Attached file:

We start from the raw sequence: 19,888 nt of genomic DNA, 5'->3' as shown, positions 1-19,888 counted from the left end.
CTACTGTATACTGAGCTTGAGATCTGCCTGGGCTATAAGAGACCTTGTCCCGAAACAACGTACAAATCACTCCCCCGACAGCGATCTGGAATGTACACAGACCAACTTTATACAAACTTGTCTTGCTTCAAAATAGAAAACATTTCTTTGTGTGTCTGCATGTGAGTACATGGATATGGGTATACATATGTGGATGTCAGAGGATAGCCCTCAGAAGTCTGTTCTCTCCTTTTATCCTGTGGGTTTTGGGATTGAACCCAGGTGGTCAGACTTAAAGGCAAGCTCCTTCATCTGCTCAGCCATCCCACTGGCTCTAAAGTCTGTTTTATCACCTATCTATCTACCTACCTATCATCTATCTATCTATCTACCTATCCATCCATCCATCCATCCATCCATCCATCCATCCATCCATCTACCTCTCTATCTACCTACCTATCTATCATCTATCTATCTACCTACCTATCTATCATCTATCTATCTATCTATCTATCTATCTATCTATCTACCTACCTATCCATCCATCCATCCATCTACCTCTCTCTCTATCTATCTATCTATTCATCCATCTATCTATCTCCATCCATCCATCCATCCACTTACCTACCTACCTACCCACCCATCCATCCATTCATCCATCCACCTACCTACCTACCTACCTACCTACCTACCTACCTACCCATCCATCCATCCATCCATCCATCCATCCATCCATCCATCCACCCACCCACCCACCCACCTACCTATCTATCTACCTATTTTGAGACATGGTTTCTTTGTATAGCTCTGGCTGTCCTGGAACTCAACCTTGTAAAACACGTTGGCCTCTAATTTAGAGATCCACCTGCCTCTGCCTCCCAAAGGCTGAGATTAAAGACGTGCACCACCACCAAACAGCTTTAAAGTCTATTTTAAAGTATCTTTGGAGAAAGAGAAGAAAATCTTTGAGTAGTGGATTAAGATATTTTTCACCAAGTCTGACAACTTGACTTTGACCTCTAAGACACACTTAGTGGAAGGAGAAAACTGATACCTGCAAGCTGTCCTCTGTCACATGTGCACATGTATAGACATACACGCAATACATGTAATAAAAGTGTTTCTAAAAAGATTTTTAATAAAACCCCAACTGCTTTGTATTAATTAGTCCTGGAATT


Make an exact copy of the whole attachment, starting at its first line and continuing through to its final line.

We start from the raw sequence: 19,888 nt of genomic DNA, 5'->3' as shown, positions 1-19,888 counted from the left end.
CTACTGTATACTGAGCTTGAGATCTGCCTGGGCTATAAGAGACCTTGTCCCGAAACAACGTACAAATCACTCCCCCGACAGCGATCTGGAATGTACACAGACCAACTTTATACAAACTTGTCTTGCTTCAAAATAGAAAACATTTCTTTGTGTGTCTGCATGTGAGTACATGGATATGGGTATACATATGTGGATGTCAGAGGATAGCCCTCAGAAGTCTGTTCTCTCCTTTTATCCTGTGGGTTTTGGGATTGAACCCAGGTGGTCAGACTTAAAGGCAAGCTCCTTCATCTGCTCAGCCATCCCACTGGCTCTAAAGTCTGTTTTATCACCTATCTATCTACCTACCTATCATCTATCTATCTATCTACCTATCCATCCATCCATCCATCCATCCATCCATCCATCCATCCATCTACCTCTCTATCTACCTACCTATCTATCATCTATCTATCTACCTACCTATCTATCATCTATCTATCTATCTATCTATCTATCTATCTATCTACCTACCTATCCATCCATCCATCCATCTACCTCTCTCTCTATCTATCTATCTATTCATCCATCTATCTATCTCCATCCATCCATCCATCCACTTACCTACCTACCTACCCACCCATCCATCCATTCATCCATCCACCTACCTACCTACCTACCTACCTACCTACCTACCTACCCATCCATCCATCCATCCATCCATCCATCCATCCATCCATCCACCCACCCACCCACCCACCTACCTATCTATCTACCTATTTTGAGACATGGTTTCTTTGTATAGCTCTGGCTGTCCTGGAACTCAACCTTGTAAAACACGTTGGCCTCTAATTTAGAGATCCACCTGCCTCTGCCTCCCAAAGGCTGAGATTAAAGACGTGCACCACCACCAAACAGCTTTAAAGTCTATTTTAAAGTATCTTTGGAGAAAGAGAAGAAAATCTTTGAGTAGTGGATTAAGATATTTTTCACCAAGTCTGACAACTTGACTTTGACCTCTAAGACACACTTAGTGGAAGGAGAAAACTGATACCTGCAAGCTGTCCTCTGTCACATGTGCACATGTATAGACATACACGCAATACATGTAATAAAAGTGTTTCTAAAAAGATTTTTAATAAAACCCCAACTGCTTTGTATTAATTAGTCCTGGAATT